In July 1994 I was approached by The Royal Society asking whether I would be willing to help in putting together a biographical memoir for Dr Dorothy Moyle Needham, who died in December 1987. For a variety of reasons, the Fellow of The Royal Society who originally undertook to write the memoir had been unable to deliver it before his death. After responding that I would be happy to assist, I was informed that I would, no doubt, be contacted by the writer who undertook to complete the task. As it turned out, I heard nothing more and, while occasionally wondering at the unusual delay in the publication of the memoir, I left it at that. That is, until in the spring of 2000 when I noticed that there was still no memoir on ‘Dophi’, as she was known to friends and colleagues. I found this very strange in view of the fact that almost 111/2 years had elapsed since her death and that she was among the first 10 elected female Fellows of The Royal Society.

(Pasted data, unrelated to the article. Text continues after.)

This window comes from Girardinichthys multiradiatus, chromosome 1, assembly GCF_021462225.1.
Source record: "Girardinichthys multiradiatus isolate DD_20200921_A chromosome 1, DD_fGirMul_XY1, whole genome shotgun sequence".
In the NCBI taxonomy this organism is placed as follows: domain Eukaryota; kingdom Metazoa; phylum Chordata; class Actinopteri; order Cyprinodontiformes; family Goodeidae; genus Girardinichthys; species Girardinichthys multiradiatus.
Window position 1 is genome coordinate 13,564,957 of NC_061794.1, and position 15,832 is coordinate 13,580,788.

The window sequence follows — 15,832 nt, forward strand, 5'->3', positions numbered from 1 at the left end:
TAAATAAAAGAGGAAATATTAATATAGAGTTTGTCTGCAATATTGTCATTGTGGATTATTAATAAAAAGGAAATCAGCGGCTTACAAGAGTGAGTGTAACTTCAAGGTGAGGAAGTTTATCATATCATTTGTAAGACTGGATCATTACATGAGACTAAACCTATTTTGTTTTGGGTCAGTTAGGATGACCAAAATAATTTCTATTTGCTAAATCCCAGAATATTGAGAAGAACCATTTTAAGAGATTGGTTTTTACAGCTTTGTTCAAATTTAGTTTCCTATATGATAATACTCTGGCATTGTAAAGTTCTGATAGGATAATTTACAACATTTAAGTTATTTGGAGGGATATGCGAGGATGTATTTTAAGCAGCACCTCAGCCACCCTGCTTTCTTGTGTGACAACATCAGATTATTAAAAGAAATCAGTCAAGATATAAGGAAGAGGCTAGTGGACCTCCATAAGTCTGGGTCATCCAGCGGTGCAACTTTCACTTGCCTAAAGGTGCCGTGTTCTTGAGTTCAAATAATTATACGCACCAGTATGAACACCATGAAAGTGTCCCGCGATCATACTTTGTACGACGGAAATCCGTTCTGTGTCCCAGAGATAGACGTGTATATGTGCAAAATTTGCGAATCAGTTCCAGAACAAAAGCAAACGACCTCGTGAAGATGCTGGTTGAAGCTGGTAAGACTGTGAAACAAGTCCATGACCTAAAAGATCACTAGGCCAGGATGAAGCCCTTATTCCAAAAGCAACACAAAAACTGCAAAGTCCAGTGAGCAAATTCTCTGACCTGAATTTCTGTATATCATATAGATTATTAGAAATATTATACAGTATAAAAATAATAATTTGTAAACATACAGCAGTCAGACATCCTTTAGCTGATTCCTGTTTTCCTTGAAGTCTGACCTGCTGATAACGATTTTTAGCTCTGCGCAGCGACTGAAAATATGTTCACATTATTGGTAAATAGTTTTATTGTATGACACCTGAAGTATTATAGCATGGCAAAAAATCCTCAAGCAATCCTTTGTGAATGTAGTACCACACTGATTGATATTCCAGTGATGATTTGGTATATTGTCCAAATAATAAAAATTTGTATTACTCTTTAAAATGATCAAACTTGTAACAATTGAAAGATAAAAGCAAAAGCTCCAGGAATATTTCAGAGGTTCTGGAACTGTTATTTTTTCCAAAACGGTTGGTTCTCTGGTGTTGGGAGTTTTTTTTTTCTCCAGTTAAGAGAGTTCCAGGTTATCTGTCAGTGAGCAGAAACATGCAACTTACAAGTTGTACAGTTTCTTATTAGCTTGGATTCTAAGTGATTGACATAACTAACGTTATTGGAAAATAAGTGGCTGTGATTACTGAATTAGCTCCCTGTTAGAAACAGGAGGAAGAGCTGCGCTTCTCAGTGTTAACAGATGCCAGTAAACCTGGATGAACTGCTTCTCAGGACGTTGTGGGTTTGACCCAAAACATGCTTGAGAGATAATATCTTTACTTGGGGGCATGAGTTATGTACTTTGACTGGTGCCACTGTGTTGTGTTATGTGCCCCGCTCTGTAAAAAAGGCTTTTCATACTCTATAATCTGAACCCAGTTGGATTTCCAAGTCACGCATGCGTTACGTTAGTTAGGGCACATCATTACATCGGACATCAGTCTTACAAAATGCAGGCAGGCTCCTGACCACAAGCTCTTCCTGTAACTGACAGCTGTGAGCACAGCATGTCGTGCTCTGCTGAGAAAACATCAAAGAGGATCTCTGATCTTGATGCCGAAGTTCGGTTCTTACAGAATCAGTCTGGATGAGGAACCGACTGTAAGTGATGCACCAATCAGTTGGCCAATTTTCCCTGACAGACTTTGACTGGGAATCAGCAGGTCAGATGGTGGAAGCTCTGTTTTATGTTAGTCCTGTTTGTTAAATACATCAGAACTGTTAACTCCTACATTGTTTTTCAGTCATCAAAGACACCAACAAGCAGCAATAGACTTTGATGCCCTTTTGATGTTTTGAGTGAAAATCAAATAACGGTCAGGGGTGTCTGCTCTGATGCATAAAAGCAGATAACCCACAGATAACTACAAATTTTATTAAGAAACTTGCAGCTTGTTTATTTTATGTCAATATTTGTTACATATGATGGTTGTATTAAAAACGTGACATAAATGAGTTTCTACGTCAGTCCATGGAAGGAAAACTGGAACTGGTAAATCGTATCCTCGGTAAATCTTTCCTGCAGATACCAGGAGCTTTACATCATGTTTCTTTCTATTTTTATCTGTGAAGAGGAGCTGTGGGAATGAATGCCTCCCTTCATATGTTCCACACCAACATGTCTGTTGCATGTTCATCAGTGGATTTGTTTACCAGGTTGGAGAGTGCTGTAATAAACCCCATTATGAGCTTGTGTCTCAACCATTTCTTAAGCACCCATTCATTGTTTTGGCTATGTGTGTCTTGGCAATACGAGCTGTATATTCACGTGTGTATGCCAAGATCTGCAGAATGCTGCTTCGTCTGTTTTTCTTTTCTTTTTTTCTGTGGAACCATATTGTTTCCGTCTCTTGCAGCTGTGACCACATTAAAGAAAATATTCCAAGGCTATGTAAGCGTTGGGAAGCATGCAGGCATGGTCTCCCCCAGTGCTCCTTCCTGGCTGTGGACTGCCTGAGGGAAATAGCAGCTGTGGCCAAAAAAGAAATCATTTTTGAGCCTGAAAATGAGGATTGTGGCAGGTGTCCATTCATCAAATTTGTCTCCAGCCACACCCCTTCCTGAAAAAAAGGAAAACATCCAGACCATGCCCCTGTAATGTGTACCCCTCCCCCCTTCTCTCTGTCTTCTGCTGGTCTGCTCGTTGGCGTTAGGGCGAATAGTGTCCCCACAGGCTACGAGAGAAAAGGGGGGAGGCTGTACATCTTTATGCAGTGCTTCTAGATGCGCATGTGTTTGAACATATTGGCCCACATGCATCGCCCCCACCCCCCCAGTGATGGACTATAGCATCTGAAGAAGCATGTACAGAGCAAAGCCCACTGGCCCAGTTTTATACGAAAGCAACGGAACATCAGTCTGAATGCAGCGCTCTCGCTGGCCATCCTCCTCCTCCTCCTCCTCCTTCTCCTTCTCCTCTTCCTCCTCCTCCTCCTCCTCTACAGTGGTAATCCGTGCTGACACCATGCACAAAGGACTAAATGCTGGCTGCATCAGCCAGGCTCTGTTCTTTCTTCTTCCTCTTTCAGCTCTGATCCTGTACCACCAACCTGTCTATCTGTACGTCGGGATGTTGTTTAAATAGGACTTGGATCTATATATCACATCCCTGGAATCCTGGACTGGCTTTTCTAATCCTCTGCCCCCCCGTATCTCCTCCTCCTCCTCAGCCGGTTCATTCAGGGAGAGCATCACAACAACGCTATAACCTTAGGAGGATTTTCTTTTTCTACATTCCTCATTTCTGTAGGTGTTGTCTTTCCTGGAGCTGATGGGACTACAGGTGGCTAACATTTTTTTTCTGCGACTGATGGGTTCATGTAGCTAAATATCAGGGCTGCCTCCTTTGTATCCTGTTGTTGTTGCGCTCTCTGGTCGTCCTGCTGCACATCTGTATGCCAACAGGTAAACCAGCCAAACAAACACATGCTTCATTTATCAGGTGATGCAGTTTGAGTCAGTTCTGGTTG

After some hesitation, I wrote on 7 May 2000 to The Lord Lewis of Newnham FRS (then Warden of Robinson College, Cambridge), alerting him to the situation. He was more than surprised and, following his enquiries, in July 2000 I became the third author invited to prepare Dr D.M. Needhams biographical memoir.
As in private duty bound, I accepted the invitation, although not without anxiety over predicaments perceived beforehand. For one thing, though I had been collaborating with Dorothy Needham since 1972, the subject was history of biochemistry. Usually a biographical memoir is prepared by a person acquainted at first hand with the experimental/theoretical features of the work of the deceased Fellow. For another thing, I realized that I would be able to work on the memoir only intermittently because of other commitments, including prolonged stays abroad. All this has something to do with the delay in preparing this memoir, including the format.